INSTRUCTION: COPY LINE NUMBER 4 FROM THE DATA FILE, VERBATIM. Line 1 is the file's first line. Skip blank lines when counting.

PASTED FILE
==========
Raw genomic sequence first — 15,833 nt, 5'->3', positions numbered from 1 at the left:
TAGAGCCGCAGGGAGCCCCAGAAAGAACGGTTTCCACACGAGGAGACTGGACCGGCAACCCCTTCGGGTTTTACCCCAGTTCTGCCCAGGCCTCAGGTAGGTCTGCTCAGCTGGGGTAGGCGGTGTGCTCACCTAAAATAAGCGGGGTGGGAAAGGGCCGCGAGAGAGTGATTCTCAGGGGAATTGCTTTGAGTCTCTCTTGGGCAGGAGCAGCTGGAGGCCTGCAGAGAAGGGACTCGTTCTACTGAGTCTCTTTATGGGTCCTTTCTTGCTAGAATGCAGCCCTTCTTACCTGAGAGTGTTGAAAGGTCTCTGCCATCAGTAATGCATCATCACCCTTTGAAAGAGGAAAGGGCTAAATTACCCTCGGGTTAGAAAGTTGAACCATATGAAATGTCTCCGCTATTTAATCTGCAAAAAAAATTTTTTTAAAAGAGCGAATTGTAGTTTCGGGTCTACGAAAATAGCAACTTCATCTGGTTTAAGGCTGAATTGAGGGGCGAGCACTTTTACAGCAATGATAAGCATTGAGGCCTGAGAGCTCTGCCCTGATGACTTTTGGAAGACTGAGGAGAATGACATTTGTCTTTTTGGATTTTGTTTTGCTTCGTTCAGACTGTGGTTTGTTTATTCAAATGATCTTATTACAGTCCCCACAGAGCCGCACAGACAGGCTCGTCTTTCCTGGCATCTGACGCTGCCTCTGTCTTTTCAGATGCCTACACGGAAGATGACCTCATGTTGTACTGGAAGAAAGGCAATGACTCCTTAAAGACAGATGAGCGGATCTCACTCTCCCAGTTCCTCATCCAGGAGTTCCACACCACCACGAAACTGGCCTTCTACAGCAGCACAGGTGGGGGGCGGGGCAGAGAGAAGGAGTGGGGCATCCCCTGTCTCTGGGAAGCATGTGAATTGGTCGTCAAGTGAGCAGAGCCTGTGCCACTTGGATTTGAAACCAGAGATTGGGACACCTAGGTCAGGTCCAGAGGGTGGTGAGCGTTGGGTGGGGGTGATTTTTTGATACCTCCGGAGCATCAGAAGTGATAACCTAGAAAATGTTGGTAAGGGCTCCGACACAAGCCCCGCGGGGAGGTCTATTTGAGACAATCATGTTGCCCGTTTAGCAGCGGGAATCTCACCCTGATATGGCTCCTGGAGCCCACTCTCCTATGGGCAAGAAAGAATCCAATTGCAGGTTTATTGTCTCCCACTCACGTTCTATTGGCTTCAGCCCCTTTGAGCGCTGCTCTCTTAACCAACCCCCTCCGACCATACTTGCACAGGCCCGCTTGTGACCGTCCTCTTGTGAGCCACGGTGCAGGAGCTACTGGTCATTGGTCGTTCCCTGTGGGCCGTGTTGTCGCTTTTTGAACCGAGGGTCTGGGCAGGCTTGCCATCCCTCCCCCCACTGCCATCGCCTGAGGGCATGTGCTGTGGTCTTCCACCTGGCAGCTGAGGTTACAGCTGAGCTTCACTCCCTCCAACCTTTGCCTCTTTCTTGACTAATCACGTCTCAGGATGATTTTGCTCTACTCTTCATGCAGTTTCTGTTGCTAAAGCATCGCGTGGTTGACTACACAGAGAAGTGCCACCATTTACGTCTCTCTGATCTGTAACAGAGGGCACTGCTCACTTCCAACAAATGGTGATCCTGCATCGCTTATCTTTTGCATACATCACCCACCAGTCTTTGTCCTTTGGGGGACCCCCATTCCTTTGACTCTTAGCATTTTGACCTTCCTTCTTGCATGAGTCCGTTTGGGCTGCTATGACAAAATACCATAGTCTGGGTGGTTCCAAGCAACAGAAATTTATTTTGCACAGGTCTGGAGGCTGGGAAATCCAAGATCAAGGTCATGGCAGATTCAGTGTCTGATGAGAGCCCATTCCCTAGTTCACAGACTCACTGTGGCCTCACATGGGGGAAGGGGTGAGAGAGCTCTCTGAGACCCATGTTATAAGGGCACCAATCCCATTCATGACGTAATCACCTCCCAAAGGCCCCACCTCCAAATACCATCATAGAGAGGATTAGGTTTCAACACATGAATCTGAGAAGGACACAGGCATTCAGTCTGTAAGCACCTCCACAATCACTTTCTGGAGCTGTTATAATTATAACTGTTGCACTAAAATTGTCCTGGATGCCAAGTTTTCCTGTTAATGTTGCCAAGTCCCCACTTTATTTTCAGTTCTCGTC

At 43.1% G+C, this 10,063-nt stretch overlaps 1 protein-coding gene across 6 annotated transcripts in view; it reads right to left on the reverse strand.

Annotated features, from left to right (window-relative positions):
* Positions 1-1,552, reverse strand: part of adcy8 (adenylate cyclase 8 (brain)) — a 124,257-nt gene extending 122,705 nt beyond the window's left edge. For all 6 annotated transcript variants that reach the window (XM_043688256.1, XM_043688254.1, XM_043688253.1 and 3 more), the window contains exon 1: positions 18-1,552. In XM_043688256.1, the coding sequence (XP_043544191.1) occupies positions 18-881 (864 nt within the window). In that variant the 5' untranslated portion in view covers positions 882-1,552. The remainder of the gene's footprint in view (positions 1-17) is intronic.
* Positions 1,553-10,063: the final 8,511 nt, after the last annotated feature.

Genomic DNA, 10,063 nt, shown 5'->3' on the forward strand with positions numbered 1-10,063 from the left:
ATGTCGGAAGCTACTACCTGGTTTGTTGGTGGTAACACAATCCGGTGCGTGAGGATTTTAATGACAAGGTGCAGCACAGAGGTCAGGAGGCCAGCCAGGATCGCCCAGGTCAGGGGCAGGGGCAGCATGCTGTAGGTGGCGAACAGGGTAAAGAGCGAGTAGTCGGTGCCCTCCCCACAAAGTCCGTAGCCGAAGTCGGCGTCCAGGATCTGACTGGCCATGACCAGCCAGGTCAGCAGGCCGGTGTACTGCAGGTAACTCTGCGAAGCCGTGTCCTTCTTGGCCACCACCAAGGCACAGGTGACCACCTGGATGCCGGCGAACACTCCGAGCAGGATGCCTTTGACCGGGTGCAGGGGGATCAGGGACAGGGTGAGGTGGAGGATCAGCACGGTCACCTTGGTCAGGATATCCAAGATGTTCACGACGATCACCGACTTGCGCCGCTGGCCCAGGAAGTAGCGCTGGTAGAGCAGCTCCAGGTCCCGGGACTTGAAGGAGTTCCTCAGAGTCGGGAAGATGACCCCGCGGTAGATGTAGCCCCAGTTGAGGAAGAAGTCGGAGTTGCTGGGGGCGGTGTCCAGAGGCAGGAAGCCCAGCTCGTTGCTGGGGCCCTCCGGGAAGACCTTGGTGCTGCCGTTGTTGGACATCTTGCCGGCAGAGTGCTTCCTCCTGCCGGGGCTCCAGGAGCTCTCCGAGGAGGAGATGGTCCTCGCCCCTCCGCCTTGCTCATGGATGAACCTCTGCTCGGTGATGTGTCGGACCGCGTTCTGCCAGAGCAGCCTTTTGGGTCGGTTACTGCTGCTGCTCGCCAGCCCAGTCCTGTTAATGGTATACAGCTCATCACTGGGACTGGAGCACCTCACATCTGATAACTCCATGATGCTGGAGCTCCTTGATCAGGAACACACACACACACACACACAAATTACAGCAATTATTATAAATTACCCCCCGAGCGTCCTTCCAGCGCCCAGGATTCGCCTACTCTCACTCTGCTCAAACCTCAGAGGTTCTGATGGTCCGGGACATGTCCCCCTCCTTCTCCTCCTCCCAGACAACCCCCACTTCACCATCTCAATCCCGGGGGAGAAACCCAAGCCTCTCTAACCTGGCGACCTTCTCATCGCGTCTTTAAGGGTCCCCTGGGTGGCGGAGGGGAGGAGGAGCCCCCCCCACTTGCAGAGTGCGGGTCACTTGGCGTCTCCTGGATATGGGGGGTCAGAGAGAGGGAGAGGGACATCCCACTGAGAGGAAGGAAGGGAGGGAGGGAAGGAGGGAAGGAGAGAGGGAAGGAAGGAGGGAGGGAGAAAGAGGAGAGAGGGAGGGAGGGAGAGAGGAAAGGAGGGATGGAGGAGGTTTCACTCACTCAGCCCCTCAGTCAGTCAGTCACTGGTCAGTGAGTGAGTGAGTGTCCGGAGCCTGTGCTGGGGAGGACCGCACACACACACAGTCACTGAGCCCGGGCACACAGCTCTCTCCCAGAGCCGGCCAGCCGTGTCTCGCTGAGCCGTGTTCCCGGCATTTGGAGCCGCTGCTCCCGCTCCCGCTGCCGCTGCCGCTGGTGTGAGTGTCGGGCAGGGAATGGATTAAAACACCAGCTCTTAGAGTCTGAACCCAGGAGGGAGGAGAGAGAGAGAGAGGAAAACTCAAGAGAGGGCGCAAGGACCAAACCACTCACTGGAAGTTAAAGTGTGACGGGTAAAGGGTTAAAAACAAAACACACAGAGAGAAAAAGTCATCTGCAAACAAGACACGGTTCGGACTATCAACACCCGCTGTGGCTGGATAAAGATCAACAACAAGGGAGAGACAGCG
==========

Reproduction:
Annotated features, from left to right (window-relative positions):